Ukraine war: Iraq grounds Mi-17 and Mi-28NE helicopters, purchases American helicopters

The Iraqi Army Aviation Command (IAAC) is planning to replace its Russian helicopters with US-made types, according to the latest quarterly report on Operation ‘Inherent Resolve’ released by the US Department of Defense’s Office of Inspector General (OIG) on 7 February.

It said the Iraqi Ministry of Defence (MoD) has submitted Foreign Military Sales (FMS) requests for 16 Bell 412M and four Bell 412EPX medium-lift helicopters to replace the IAAC’s Russian-made Mi-17s, 15 new Bell 407Ms to replace existing 407s in the light-attack role, and 15 new Bell 505 helicopters to replace the 407s and OH-58s currently used as trainers.

Iraq’s Army wants to replace its fleet of Russian-made Mi-17 Hip armed transport helicopters and Mi-28NE/Mi-35M helicopters with a mixture of Bell 412EPXs and Bell 412Ms produced in the United States. The significantly reduced availability of Mi-17 spare parts due to Russia’s own needs due to its war on Ukraine has been a major factor in these plans. The Iraqi Army’s aviation arm is also looking to acquire a variety of other helicopters from Bell. This company just recently said publicly that it is trying to take advantage of new market opportunities created by the conflict in Ukraine.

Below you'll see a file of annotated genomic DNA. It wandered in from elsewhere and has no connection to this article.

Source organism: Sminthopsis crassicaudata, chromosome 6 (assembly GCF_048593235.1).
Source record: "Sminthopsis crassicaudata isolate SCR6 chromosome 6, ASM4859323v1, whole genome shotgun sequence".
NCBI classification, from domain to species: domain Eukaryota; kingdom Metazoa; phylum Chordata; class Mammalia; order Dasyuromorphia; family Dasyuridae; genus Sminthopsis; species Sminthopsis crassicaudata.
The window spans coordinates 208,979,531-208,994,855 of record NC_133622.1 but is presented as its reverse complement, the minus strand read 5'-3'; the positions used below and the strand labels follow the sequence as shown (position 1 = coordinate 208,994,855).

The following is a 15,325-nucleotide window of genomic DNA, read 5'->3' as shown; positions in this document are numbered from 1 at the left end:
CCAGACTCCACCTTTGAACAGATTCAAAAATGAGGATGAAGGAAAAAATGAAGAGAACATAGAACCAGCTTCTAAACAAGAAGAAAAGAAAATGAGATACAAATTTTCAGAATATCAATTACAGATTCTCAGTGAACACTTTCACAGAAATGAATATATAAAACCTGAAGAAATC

It did identify a direct replacement for the Russian Mi-28NE and Mi-35M attack helicopters. Still, it noted that the IAAC is requesting an estimate for the cost and availability of an unspecified number of additional 407Ms. Russian sources have reported that Iraq ordered 15 Mi-28NE and 28 Mi-35M helicopters.

Launched by Bell last year, the 407M and 412M are the latest militarised versions of the company’s successful helicopter models. Both have fully digital cockpits and TekFusion mission and weapons management systems that enable them to be armed with laser-guided missiles and an electro-optical system. The more powerful 412EPX model was developed with Subaru for the Japanese military.

© 2023, GDC. © GDC and Unauthorized use and/or duplication of this material without express and written permission from this site’s author and/or owner is strictly prohibited. Excerpts and links may be used, provided that full and clear credit is given to with appropriate and specific direction to the original content.

Be the first to comment

Leave a Reply

This site uses Akismet to reduce spam. Learn how your comment data is processed.